The cyclone hit Espiritu Santo on Monday then moved southeast over the island of Pentecost hours later. Harold strengthened even further during the day, with winds increasing up to 270 kph and gusts peaking over 300 kph.
Winds over the islands of Vanuatu should lessen on Tuesday as the storms moves away from the nation.
The Vanuatu meteorology and geo-hazards department had warned the storm would bring hurricane-force winds with heavy rainfalls and flash flooding over low-lying areas of the islands. Some communication lines have been disrupted.
The department has issued a red alert, the highest possible level, as well as several strong wind warning for all coastal areas of Vanuatu. It said vessels were “strongly advised not to go out to sea.”
The Vanuatu government declared a state of emergency on March 26 over the coronavirus panedemic, stopping flights in and out of the country. According to the foreign ministry, the last international flight left on March 21.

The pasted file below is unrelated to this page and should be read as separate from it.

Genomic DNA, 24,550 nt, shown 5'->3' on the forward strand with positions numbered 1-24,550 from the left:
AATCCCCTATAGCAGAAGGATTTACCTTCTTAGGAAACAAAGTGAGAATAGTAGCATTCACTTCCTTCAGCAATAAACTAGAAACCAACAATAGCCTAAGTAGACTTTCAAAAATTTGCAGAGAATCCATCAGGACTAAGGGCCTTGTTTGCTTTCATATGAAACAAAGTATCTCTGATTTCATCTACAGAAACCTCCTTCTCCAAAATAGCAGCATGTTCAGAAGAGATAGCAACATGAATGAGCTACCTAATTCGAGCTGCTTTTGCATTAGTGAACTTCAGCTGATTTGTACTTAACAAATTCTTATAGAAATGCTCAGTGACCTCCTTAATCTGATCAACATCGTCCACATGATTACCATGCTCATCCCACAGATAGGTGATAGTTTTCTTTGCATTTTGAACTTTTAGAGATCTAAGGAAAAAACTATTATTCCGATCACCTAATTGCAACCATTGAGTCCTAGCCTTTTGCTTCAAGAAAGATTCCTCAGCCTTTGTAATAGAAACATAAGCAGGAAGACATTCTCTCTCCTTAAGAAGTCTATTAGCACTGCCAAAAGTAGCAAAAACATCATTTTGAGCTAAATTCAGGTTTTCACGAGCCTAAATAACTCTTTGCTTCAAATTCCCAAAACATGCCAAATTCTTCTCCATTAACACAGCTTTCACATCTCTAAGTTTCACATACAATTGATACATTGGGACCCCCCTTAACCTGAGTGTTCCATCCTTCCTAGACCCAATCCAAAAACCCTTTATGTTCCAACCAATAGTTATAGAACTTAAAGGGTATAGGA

The country has not yet recorded any confirmed cases of the virus, but social gatherings of more than five people have been prohibited, shops, bars and restaurants have been ordered to close by 7:30 p.m. and public transport shuts down at 9 p.m.
Vanuatu’s national disaster management office said the restrictions would not apply to those seeking safe houses or evacuation centers because of the storm.
Tropical Cyclone Harold is expected to continue moving southeast over the next 36-48 hours and should pass close to Fiji, potentially bringing hurricane-force winds to the more populated southern island of Viti Levu on Wednesday.